Sometimes, a chance encounter with a new organism can be simply hypnotic: A hellgrammite prowling beneath a stone in quiet Jacob’s Creek, a pink lady’s slipper, standing in full bloom, begging for the company of a bee, a mink hunting in the floodwater’s of the Stony Brook. As a naturalist, I find each encounter luminous, affirming my place in the grand family of life on this planet.
At the age of eight years, David Tattoni had one such encounter. Almost. On a walk at nature camp, a Northern Harrier made an appearance, fleetingly gracing the skies for everyone to see. Almost. David was the only one who didn’t see the bird and as a result, he contracted an incurable form of bird fever. Life-altering.
The Northern Harrier haunted David’s daydreams leaving him with a sense of longing. This resulted in more visits to the nature center, more time on the trail, more time with the holy field guide in hand, more time in pursuit of shadows. He found an indescribable joy in the company of birds.
David is a keen observer and yes, he eventually did see a northern harrier. Along the way, he discovered that seeing something very clearly can somehow create mystery. He discovered the world of ecology, where everything is not as it seems, where unique and complex relationships may lie hidden.
David joined the staff at the Watershed Nature Camp after graduating high school in 2016 before continuing his education at Stanford University. Lured in part by the opportunity to spend the summer outdoors in the wild on the Watershed Reserve, he found himself surrounded by a fascinating array of plants and animals, day after day. He also found himself surrounded by campers, often energized by the wild world around them, and some, distracted by incurable curiosity.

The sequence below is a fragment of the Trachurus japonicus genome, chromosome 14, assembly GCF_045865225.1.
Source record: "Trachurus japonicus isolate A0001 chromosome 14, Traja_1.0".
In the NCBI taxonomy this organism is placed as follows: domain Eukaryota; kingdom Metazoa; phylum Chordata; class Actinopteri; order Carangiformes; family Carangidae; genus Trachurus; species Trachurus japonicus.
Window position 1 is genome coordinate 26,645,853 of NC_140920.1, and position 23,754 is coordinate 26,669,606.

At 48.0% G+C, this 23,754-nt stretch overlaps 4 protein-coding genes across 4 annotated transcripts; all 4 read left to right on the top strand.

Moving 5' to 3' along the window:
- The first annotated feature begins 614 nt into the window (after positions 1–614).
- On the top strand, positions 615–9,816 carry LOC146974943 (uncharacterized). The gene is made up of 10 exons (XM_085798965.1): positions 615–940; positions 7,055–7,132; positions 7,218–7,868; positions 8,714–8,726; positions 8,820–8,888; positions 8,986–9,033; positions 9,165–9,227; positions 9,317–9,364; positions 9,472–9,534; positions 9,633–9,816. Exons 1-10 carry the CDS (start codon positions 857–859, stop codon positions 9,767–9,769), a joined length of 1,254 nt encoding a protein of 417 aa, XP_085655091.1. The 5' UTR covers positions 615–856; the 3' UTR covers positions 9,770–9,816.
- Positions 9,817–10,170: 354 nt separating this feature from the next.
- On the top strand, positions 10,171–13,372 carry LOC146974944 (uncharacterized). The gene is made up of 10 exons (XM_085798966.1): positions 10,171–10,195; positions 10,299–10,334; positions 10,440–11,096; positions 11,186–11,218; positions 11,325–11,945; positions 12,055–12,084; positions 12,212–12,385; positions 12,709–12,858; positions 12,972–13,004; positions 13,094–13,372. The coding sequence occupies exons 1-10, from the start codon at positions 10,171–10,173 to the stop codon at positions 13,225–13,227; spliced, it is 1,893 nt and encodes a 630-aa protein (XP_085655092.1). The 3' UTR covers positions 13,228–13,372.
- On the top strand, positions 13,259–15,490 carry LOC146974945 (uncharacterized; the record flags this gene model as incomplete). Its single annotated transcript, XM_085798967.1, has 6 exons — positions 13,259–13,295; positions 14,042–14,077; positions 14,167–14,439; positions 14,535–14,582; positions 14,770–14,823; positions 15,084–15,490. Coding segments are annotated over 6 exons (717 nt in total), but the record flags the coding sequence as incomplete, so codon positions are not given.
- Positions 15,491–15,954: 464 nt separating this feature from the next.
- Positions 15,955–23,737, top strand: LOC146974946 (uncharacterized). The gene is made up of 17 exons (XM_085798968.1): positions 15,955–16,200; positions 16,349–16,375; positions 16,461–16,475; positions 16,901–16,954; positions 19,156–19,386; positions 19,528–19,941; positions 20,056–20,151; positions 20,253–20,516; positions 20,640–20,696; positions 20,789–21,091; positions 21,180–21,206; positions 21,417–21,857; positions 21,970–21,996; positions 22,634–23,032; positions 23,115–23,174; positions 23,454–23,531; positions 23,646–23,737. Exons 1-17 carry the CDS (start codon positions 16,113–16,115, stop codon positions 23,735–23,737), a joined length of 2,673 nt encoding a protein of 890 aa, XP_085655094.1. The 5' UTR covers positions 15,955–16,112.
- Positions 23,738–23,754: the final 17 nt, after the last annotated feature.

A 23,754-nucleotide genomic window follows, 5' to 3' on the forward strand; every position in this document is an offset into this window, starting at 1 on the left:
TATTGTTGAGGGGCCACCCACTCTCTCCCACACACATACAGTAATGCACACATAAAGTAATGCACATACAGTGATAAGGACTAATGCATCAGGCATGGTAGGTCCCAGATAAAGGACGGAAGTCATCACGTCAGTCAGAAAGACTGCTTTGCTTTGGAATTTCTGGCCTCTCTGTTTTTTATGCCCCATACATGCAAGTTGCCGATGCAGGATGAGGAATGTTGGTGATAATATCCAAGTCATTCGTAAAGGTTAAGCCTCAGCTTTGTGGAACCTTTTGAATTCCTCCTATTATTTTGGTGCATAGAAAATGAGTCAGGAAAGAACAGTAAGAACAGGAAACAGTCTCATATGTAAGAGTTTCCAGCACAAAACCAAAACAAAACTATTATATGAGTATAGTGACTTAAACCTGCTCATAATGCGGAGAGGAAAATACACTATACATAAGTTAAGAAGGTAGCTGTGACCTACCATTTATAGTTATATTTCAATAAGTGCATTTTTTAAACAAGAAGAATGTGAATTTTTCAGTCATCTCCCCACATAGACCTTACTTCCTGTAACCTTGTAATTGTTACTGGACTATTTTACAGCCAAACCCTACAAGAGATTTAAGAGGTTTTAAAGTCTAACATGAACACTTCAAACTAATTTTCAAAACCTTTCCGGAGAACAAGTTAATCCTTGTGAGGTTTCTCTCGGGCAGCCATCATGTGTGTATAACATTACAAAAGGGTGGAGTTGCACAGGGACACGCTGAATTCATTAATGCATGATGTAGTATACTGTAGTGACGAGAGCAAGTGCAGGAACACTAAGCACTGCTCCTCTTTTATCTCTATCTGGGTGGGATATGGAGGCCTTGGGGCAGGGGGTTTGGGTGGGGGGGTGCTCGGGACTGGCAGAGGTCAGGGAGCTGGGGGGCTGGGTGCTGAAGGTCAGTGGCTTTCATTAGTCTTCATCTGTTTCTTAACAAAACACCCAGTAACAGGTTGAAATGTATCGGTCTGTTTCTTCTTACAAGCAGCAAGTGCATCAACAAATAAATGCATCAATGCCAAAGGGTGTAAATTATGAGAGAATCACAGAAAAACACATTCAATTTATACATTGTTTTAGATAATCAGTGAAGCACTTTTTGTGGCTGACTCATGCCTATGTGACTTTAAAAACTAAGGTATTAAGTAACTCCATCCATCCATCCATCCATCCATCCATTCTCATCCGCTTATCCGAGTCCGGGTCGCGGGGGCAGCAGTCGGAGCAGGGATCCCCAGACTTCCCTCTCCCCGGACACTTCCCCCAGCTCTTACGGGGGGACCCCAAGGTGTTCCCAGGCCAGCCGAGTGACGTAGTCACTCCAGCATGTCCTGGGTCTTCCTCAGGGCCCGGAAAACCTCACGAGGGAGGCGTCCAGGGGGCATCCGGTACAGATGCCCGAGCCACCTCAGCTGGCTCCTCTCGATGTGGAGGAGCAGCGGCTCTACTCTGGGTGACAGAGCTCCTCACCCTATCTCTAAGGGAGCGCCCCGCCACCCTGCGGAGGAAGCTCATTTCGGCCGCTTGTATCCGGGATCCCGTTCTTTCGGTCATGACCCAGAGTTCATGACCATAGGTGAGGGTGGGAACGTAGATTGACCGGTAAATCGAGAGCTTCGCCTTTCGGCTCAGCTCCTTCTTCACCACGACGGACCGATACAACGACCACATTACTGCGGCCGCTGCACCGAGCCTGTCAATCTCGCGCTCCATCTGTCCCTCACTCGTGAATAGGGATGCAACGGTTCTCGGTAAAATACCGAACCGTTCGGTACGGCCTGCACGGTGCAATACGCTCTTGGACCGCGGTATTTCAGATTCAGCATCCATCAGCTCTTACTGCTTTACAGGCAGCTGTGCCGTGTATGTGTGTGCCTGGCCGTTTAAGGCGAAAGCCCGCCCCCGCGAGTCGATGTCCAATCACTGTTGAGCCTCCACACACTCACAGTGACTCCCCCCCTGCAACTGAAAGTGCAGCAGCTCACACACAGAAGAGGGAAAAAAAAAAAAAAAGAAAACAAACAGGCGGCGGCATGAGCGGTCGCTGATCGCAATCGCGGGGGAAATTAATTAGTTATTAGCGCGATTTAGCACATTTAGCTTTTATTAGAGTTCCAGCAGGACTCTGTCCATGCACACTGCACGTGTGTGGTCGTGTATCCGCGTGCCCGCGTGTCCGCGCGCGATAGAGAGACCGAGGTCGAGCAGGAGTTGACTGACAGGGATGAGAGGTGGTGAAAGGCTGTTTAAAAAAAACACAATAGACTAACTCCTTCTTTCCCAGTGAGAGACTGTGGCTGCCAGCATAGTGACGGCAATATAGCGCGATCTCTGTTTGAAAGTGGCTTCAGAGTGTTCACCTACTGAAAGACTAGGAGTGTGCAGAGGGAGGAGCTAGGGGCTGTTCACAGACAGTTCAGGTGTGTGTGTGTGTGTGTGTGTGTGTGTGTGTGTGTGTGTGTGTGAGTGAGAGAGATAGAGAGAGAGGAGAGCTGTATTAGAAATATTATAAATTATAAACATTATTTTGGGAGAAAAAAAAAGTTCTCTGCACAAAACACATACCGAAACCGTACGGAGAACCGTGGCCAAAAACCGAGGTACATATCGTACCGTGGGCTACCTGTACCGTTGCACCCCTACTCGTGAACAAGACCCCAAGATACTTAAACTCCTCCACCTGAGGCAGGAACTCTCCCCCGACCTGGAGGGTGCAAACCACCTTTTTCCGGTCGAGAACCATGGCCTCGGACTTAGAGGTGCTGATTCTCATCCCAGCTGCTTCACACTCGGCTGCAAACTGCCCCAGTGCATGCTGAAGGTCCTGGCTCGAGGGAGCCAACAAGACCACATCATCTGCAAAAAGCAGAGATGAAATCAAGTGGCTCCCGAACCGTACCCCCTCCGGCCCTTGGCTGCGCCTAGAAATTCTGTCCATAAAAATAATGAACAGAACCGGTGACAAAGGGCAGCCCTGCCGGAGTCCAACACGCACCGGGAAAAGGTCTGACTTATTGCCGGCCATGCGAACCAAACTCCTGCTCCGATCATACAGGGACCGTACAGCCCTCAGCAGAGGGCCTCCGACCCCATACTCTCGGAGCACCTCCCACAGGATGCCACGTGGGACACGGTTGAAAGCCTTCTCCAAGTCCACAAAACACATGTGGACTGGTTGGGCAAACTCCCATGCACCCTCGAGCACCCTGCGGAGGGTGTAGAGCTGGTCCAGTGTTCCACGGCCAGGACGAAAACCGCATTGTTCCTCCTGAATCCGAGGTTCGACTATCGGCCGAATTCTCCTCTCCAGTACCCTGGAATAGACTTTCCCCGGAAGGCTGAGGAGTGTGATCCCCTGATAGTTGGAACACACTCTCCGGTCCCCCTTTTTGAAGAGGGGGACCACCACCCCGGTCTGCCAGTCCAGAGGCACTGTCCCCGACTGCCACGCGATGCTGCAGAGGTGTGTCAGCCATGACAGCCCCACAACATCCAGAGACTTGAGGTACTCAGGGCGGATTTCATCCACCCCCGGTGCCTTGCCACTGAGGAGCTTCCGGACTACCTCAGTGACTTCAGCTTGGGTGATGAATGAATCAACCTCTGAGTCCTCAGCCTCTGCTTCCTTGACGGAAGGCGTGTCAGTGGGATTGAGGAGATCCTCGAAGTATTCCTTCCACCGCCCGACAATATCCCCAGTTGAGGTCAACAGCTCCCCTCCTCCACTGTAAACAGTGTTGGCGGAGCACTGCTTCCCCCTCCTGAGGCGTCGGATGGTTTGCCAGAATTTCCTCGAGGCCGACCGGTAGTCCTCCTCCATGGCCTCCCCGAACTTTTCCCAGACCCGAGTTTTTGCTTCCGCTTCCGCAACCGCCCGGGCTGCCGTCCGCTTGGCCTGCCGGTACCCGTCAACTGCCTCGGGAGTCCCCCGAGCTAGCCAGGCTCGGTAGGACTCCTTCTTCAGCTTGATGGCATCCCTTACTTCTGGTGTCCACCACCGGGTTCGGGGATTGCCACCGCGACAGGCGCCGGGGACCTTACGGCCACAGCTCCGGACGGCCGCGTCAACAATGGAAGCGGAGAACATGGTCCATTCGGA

Watershed Nature Camp is many things. Joy. Discovery. Adventure. Community. Nature. Fellowship. Exploration. It is the kingfisher rattling his way down the length of the Stony Brook. It is the cool embrace of the oak shadow. It is a campfire in the woods.
Camp is a deep immersion into the natural world and David was thrilled to facilitate this. Through each season, campers accumulate a rich collection of observations, of flora, fauna, and phenomena. David was determined to dive just a bit deeper.
Camp is also an incubator for science. Campers are literally wading through data and tripping over phenomena every day. They play in science.
Through his second summer at the Watershed Nature Camp, David implemented a series of investigations with his curious twelve to fourteen year old campers. A simple extension of the traditional camp activities, these investigations gave campers a chance to see the world through a scientific lens.
Fueled by their sense of wonder, campers dove deeper each week: exploring and comparing insect diversity on native and non-native plants; observing slug herbivory while pondering chemical defenses in plants; and investigating the concept of island biogeography as they examined plant diversity on various sized islands in the Stony Brook. All this science, these short sweet investigations, didn’t distract from the magic of camp – they enhanced it.
Throughout the summer, campers inhabit the delight of being outdoors, roaming the wilds, and being a part of nature. They experience an on-your-knees sense of wonder for the natural world. David harnessed this sense of wonder and introduced his campers to the joy of science. In a crazy world where the validity of evidence-based science is actually debated in political arenas, I cannot imagine a more beautiful blossoming.
-Jeff Hoagland, Education Director
“Speaking of Nature, Summer 2019”